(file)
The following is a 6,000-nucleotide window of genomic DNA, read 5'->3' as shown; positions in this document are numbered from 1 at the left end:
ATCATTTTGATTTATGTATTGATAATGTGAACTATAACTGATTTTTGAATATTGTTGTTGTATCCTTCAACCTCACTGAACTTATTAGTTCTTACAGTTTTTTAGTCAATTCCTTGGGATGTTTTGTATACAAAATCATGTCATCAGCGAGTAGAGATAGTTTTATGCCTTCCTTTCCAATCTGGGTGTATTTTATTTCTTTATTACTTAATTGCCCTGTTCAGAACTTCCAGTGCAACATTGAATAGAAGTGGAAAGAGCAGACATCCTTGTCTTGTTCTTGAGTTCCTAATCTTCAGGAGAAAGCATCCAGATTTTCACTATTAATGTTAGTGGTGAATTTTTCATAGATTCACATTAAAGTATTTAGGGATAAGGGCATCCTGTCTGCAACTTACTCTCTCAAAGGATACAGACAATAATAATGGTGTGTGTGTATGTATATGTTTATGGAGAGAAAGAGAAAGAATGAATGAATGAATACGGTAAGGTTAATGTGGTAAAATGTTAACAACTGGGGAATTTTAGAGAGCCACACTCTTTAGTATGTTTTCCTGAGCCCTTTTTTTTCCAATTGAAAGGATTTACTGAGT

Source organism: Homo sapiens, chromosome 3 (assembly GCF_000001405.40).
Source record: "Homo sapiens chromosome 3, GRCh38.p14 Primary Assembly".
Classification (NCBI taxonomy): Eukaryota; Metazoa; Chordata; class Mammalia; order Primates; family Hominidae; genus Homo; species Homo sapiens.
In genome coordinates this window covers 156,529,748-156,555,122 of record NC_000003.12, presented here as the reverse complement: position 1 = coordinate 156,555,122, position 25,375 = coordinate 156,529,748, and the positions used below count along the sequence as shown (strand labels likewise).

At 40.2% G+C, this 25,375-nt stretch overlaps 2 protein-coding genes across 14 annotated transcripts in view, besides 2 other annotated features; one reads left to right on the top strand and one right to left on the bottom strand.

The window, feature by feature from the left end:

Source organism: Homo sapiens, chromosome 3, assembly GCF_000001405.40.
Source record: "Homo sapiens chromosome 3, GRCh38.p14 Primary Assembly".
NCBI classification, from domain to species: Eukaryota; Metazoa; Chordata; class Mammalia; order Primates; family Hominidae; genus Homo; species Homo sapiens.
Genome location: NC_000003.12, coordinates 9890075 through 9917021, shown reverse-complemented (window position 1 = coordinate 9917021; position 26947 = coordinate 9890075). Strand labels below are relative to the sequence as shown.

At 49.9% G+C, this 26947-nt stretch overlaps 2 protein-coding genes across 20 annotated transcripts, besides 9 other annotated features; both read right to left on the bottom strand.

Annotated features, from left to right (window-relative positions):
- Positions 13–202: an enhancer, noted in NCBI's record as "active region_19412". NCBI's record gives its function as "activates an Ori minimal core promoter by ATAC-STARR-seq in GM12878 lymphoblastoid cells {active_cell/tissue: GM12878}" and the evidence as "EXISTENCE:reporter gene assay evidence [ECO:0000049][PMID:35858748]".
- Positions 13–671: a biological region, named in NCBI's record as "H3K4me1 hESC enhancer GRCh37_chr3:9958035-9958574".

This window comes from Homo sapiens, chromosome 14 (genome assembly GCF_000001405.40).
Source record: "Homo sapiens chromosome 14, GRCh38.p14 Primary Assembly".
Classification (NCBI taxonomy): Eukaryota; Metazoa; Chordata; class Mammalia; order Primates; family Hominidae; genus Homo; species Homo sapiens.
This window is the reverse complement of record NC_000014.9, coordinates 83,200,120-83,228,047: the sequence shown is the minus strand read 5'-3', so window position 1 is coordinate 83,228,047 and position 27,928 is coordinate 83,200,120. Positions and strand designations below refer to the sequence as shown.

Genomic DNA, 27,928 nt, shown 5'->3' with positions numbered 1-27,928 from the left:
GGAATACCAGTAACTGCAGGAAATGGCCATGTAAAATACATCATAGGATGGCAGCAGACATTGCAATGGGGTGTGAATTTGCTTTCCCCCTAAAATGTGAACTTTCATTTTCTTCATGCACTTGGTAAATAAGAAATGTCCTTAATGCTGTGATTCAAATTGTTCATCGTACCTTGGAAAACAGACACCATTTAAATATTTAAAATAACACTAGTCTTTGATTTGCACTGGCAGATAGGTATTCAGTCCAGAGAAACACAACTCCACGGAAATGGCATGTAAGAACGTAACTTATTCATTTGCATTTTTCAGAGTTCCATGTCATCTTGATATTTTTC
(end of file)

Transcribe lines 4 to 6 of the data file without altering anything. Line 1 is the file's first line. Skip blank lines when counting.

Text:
Source record: "Homo sapiens chromosome 3, GRCh38.p14 Primary Assembly".
Classification (NCBI taxonomy): Eukaryota; Metazoa; Chordata; class Mammalia; order Primates; family Hominidae; genus Homo; species Homo sapiens.
In genome coordinates this window covers 156,529,748-156,555,122 of record NC_000003.12, presented here as the reverse complement: position 1 = coordinate 156,555,122, position 25,375 = coordinate 156,529,748, and the positions used below count along the sequence as shown (strand labels likewise).